This thesis investigated work-related well-being from seven rarely studied angles, e.g., the role of negative life events and pre-employment resource losses, and work engagement were explored. The data sets were a three-wave 35-year follow-up questionnaire data (N = 532), a questionnaire data based on the staff of a large educational organization (N = 3365), and qualitative interviews of the 22 most burned out participants in the 35-year prospective study. The main results of the study were: 1) Adverse socio-economic and individual conditions in childhood were negatively associated with educational achievements, which in turn exposed to jobs with less resources, and hence, led to burnout symptoms and furthermore to poor health and increased intentions of early retirement. 2) The instability of the work career during 13 years of follow-up was positively associated with burnout and negatively with life satisfaction. 3) The role of negative life events, family-to-work conflict and personality factors (strong sense of responsibility and sense of coherence) in the burnout process was small compared with the role of working conditions and work-to-family conflict. 4) however, work and non-work stressors, as well as work and personality factors had some joint effects on burnout and life satisfaction. 5) Burnout could be interpreted in accordance with Hobfoll's conservation of resources (COR) theory as a loss spiral of resources, while at the same time the qualitative data analysis made it possible to refine some of the general assumptions of the COR theory. Strong initial motivation or enthusiasm seemed to be a prerequisite for burnout only in the case of some of the interviewed employees. 6) CFA confirmed the factorial validity of the Finnish version of the UWES. Work engagement was positively related to health, work ability, and job satisfaction, and negatively to intentions of quitting one's job and early retirement. Women, those with fixed-term work contracts, those with less than 5 years or more than 30 years' tenure in the present job, as well as those with long working hours, were more engaged than their counterparts. 7) the hypothesized Job Demands - Resources model was partly supported.
  • Muukkonen, Satu (Helsingfors universitet, 2007)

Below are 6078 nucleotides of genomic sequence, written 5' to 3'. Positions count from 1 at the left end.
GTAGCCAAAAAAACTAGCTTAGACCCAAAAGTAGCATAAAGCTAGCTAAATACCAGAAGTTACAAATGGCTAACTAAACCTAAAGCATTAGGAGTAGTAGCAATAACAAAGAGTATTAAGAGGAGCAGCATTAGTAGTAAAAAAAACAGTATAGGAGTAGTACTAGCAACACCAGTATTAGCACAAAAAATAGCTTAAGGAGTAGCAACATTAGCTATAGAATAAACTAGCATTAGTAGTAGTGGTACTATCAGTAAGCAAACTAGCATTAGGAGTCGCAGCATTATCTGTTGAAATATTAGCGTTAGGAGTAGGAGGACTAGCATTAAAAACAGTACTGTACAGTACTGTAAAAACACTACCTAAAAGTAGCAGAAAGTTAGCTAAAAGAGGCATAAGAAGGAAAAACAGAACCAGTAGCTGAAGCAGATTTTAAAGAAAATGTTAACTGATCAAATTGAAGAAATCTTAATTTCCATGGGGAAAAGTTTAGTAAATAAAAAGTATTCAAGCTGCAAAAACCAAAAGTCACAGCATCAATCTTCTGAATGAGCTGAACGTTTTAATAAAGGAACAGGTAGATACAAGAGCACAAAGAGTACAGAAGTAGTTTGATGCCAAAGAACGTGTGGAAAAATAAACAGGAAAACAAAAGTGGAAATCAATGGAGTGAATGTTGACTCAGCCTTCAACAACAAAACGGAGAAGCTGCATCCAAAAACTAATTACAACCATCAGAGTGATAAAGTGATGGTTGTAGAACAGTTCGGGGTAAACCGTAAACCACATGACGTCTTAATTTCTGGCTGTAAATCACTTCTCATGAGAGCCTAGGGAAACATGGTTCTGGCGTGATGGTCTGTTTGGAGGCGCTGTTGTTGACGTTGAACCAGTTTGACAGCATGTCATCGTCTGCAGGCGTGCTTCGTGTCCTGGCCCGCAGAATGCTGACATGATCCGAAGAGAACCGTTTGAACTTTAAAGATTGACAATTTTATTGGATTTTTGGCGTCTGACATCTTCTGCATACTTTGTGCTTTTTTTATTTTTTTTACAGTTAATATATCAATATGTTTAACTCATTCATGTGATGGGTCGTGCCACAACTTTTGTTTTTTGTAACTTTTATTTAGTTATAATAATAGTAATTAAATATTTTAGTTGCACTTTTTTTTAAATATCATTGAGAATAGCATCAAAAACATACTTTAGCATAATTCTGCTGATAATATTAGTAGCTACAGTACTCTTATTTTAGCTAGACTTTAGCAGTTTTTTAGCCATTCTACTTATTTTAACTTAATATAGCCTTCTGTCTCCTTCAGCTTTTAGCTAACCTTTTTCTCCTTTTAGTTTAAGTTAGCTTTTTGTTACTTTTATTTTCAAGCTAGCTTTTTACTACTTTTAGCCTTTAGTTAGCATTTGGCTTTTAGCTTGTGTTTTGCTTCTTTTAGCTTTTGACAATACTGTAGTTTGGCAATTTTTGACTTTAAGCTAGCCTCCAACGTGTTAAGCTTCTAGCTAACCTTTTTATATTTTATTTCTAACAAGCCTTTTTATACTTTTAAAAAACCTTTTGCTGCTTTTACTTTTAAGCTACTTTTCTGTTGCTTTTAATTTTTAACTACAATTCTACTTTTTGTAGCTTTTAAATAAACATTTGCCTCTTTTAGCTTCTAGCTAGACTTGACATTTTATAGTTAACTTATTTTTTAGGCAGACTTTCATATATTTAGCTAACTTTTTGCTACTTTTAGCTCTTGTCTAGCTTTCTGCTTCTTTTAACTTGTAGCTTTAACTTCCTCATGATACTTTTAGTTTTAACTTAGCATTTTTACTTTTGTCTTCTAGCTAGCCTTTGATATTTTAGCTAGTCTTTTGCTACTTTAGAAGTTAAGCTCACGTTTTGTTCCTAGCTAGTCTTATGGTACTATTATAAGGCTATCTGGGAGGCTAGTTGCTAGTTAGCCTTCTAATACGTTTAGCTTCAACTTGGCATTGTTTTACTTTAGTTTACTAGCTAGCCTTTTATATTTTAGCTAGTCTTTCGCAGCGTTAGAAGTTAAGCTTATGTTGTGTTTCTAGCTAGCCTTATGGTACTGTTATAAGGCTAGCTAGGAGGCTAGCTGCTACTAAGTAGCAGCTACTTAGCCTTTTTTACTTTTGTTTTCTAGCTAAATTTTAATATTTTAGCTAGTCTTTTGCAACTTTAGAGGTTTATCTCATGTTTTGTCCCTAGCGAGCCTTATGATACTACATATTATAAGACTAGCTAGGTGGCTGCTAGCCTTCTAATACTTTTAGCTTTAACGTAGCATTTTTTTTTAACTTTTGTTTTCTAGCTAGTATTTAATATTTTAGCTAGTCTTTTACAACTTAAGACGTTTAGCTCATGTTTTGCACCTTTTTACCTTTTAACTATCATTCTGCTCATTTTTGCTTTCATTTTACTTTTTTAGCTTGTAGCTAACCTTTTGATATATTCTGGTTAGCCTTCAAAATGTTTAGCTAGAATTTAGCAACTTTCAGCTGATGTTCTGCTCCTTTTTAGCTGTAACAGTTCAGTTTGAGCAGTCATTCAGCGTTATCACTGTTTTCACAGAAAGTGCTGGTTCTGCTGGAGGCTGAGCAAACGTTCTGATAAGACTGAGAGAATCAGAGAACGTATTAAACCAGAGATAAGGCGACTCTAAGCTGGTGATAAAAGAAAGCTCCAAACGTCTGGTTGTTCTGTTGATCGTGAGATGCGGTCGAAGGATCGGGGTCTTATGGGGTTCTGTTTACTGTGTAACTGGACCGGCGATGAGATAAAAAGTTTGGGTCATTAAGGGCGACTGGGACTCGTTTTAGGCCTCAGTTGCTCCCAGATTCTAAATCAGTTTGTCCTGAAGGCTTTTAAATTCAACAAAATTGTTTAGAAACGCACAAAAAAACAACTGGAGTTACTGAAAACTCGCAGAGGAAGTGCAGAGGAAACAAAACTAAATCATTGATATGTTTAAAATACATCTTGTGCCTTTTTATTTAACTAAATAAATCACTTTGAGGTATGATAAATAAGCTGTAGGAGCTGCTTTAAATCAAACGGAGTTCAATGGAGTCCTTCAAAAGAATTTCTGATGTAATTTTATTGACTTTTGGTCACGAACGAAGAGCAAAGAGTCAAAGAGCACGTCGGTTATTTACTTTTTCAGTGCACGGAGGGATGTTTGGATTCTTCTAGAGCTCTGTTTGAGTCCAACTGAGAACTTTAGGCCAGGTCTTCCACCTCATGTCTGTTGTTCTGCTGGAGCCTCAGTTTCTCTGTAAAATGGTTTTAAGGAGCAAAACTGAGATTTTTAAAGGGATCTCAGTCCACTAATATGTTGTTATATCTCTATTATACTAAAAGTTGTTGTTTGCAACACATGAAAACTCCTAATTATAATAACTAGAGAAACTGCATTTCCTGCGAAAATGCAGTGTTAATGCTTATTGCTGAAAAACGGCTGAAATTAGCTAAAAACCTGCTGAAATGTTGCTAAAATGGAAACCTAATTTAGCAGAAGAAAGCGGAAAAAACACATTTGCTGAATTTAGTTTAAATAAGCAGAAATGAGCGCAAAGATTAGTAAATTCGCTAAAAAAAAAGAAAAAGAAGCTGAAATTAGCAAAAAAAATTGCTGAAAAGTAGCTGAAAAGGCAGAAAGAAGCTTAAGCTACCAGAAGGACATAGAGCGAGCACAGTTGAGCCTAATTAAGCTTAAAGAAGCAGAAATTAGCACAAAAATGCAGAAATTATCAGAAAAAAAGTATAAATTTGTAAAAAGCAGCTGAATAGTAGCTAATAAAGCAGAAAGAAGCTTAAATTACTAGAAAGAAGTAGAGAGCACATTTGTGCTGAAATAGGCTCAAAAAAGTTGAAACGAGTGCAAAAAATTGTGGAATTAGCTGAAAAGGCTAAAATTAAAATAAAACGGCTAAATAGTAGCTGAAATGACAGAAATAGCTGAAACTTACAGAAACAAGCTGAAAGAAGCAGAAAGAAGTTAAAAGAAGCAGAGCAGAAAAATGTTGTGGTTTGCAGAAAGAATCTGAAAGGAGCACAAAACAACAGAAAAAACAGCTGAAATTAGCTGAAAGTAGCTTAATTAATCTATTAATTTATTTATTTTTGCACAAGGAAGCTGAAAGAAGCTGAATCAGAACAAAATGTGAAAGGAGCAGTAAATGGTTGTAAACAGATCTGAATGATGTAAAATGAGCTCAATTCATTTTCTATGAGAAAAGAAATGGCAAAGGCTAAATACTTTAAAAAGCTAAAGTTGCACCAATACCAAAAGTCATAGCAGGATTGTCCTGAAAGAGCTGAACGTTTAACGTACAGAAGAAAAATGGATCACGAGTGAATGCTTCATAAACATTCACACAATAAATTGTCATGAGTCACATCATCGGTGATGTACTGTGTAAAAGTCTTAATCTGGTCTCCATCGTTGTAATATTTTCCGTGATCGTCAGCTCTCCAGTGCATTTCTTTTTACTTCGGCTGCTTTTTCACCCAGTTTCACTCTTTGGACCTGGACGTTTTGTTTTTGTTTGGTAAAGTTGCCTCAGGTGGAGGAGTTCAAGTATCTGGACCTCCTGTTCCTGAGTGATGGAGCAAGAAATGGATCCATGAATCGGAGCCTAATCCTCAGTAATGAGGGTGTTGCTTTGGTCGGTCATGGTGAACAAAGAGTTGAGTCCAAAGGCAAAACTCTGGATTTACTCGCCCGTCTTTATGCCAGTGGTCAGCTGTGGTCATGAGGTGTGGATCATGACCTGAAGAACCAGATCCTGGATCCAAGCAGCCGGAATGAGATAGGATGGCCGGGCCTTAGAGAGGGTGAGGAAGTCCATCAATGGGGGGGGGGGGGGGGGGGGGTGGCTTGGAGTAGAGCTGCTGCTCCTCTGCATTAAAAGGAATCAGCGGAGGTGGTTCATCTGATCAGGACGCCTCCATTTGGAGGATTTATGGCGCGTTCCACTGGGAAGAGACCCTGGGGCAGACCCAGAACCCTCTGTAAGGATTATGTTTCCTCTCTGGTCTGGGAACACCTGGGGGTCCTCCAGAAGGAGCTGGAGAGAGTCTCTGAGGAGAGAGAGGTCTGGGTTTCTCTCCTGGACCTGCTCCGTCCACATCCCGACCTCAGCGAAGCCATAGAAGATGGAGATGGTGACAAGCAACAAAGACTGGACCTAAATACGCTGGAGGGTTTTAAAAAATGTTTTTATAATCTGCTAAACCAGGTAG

In Cambodia, water has a special purpose as a source of life and livelihoods. Along with agriculture, fishing and forest use, industry, hydropower, navigation and tourism compete for the water resources. When rights and responsibilities related to essential and movable water are unclear, conflicts emerge easily. Therefore, water management is needed in order to plan and control the use of water resources. The international context is characterized by the Mekong River that flows through six countries. All of the countries by the river have very different roles and interests already depending on their geographical location. At the same time, water is also a tool for cooperation and peace. Locally, the water resources and related livelihoods create base for well-being, for economical and human resources in particular. They in turn are essential for the local people to participate and defend their rights to water use. They also help to construct the resource base of the state administration. Cambodia is highly dependent on the Mekong River. However, Cambodia has a volatile history whose effects can be seen for example in population structure, once suspended public institutions and weakened trust in the society. Relatively stable conditions came to the country as late as in the 1990s, therefore Cambodia for example has a weak status within the Mekong countries. This Master s thesis forms international, national and local interest groups of water use and analyzes their power relations and resources to affect water management. The state is seen as the salient actor as it has the formal responsibility of the water resources and of the coordination between the actions of different levels. In terms of water use this study focuses on production, in management on planning and in power relations on the resources. Water resources of Cambodia are seen consisting of the Mekong River and Tonle Sap Lake and the time span of the study is between the years 1991 and 2006. The material consists of semi-structured interviews collected during summer 2006 in Finland and in Cambodia as well as of literature and earlier studies. The results of the study show that the central state has difficulties to coordinate the actions of different actors because of its resource deficit and internal conflicts. The lessons of history and the vested interests of the actors of the state make it difficult to plan and to strengthen legislation. It seems that the most needed resources at the central state level are intangible as at the village level instead, the tangible resources (fulfilling the basic needs) are primarily important. The local decision-making bodies, NGOs and private sector mainly require legislation and legitimacy to support their role. However, the civil society and the international supporters are active and there are possibilities for new cooperation networks.